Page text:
A measure to expand the federal government’s Small Business Development Center program sailed through the U.S. House this week, the first time his colleagues have endorsed a standalone bill proposed by U.S. Rep. Jared Golden of Maine’s 2nd District.
Approved by a 375-25 vote, the legislation would increase funding for the program by 30% to $175 million and make changes to allow the centers to market themselves better and expand their reach to more small businesses.
“Thousands of small businesses in my State have launched or grown with help from small business development centers,” Golden told the House, including 1,500 served in Maine last year alone. The Lewiston Democrat said it helped create 136 new businesses in the state.
The ranking Republican on the House Small Business Committee, where Golden holds a seat, called it “a good, bipartisan bill.”
U.S. Rep. Steve Chabot, R-Ohio, also said on the House floor the program helps “hundreds of thousands of entrepreneurs each year and offers a significant return on investment for American taxpayers.”
The program has offices in every state, including Maine. Golden cited a number of Maine businesses that have benefited from the program over the years, including the Lost Valley Ski Area in Auburn.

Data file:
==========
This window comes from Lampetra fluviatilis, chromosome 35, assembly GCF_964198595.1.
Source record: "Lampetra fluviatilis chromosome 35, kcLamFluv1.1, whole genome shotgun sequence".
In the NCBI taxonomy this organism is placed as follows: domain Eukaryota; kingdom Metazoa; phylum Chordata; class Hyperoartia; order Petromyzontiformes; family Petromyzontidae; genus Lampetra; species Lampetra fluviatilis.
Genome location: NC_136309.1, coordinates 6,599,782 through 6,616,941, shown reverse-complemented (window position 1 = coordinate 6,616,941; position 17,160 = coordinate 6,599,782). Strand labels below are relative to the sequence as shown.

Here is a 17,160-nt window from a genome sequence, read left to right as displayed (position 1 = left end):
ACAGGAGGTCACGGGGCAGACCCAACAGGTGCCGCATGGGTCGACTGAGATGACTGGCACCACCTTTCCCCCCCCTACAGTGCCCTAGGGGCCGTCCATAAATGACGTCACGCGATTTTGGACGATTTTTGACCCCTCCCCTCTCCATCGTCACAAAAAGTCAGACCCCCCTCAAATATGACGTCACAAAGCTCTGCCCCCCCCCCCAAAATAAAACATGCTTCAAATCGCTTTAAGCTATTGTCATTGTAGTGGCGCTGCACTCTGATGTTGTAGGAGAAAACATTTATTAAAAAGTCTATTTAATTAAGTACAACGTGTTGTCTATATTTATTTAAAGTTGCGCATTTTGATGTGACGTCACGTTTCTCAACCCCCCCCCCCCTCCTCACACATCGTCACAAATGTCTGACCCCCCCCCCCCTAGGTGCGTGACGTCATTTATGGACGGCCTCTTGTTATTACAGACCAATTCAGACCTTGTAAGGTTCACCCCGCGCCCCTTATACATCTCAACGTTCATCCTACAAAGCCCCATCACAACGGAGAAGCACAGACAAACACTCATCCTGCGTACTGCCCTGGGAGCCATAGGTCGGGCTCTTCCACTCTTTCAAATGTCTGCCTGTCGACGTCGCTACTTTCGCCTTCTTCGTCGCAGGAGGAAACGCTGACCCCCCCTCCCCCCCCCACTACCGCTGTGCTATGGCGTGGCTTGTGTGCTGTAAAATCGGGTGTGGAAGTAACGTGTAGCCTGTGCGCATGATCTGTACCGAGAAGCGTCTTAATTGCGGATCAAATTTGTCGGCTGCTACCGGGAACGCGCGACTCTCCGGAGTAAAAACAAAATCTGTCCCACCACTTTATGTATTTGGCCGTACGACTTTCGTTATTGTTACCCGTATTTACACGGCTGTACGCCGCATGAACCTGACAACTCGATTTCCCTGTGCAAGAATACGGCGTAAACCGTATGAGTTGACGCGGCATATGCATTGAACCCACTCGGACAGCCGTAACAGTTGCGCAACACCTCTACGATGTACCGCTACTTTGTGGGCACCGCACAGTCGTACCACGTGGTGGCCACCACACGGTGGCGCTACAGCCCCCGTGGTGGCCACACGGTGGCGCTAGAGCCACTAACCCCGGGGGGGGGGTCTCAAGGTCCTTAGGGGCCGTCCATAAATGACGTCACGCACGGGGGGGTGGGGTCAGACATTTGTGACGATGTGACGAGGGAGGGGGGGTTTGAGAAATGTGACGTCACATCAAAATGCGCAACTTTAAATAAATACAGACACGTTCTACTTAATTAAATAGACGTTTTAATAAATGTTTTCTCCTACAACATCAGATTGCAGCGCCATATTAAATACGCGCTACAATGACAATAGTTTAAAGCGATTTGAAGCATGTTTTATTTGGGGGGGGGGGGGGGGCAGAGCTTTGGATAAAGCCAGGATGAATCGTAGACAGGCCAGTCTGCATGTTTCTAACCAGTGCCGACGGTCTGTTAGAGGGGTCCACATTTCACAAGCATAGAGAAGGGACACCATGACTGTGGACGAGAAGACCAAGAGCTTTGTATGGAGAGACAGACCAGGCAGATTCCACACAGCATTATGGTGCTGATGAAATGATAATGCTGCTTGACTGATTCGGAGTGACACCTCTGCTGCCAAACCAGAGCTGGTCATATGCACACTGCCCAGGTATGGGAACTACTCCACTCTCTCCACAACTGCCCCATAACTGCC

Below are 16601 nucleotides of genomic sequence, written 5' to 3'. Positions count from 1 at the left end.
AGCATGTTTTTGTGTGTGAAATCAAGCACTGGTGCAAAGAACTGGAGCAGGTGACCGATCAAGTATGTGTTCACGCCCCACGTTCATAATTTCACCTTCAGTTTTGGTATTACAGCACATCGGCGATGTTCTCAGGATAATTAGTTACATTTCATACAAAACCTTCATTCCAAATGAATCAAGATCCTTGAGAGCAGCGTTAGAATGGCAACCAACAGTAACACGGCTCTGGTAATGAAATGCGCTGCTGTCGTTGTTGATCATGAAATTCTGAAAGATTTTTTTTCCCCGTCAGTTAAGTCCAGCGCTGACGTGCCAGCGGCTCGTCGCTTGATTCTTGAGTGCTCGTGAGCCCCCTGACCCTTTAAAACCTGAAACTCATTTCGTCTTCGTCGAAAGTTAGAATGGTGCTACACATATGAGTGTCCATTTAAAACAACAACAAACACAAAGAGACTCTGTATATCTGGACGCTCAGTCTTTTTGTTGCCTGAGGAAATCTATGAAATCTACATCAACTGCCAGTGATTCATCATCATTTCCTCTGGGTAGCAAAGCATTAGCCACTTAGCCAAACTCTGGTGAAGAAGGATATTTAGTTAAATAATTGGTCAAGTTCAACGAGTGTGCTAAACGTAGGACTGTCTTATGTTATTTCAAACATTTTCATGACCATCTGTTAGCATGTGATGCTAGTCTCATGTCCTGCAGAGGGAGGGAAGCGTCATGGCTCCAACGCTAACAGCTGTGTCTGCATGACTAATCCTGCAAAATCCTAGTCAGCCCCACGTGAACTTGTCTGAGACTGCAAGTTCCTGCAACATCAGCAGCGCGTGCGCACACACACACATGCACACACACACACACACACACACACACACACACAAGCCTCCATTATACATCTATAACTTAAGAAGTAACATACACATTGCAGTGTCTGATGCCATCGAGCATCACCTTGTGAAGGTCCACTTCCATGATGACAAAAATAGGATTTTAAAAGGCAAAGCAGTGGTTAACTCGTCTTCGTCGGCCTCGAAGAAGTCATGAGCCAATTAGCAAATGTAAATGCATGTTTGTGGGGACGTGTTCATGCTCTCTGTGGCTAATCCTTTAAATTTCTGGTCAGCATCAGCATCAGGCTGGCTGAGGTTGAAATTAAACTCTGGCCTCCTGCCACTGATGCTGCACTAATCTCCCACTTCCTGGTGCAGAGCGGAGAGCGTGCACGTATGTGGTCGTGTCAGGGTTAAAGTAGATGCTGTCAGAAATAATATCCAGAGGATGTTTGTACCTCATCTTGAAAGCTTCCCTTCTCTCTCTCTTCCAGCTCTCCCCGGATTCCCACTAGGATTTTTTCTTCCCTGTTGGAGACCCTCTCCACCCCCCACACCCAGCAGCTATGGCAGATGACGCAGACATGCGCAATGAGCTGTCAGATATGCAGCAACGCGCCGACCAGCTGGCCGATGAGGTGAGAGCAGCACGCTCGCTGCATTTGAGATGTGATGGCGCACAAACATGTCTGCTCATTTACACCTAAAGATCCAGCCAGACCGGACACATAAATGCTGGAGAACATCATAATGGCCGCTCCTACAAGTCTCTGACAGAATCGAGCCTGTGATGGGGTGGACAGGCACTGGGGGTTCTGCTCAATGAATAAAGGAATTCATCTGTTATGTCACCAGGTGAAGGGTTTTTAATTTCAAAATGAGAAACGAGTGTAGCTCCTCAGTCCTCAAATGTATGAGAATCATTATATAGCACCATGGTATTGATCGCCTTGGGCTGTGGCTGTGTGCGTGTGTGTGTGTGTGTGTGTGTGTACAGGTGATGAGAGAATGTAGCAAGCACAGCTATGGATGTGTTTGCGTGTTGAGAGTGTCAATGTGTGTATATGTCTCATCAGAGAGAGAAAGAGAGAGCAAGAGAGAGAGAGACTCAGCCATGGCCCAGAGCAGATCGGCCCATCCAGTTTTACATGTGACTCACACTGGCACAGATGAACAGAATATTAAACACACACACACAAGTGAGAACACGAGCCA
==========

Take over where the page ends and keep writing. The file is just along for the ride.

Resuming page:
The first-time lawmaker said the SBDC helped it develop a business plan “so that they could secure the financing they needed to acquire and continue the Lost Valley Ski Area, which is very important to our community, particularly during the winter months.”
Among the other examples cited by Golden were the program’s assistance to The Maine Meal in Skowhegan’s bid to purchase a building and the accounting and tax advice it offered to The Milk House in Monmouth.
Golden introduced the bill along with U.S. Rep. Amata Coleman Radewagen, a Republican from American Samoa, who also serves on the committee.
The panel’s chair, Nydia Velázquez, D-N.Y., said the program run by the SBDC “delivers free face-to-face counseling and at-cost training in all aspects of business management to new and existing small firms.
Among those services, she said, are “assisting small businesses with developing a business plan, accessing capital, marketing, regulatory compliance, technology development and international trade.”
He said one revision in the measure that was particularly happy to see will help the program “broaden rural small business access to this assistance by clarifying that centers are allowed to market and advertise their services.”
Rural areas in states like Maine, Golden said, need more access to Small Business Administration programs.
The bill moves next to the U.S. Senate, where it is likely to find support given the bipartisan backing it received in the House.
Velázquez said her committee worked hard to collaborate with Republicans so it could bring bills to the floor with unanimous, bipartisan backing.
“Our committee prides itself on our ability to put the noise aside and get meaningful work accomplished,” she said on the House floor this week.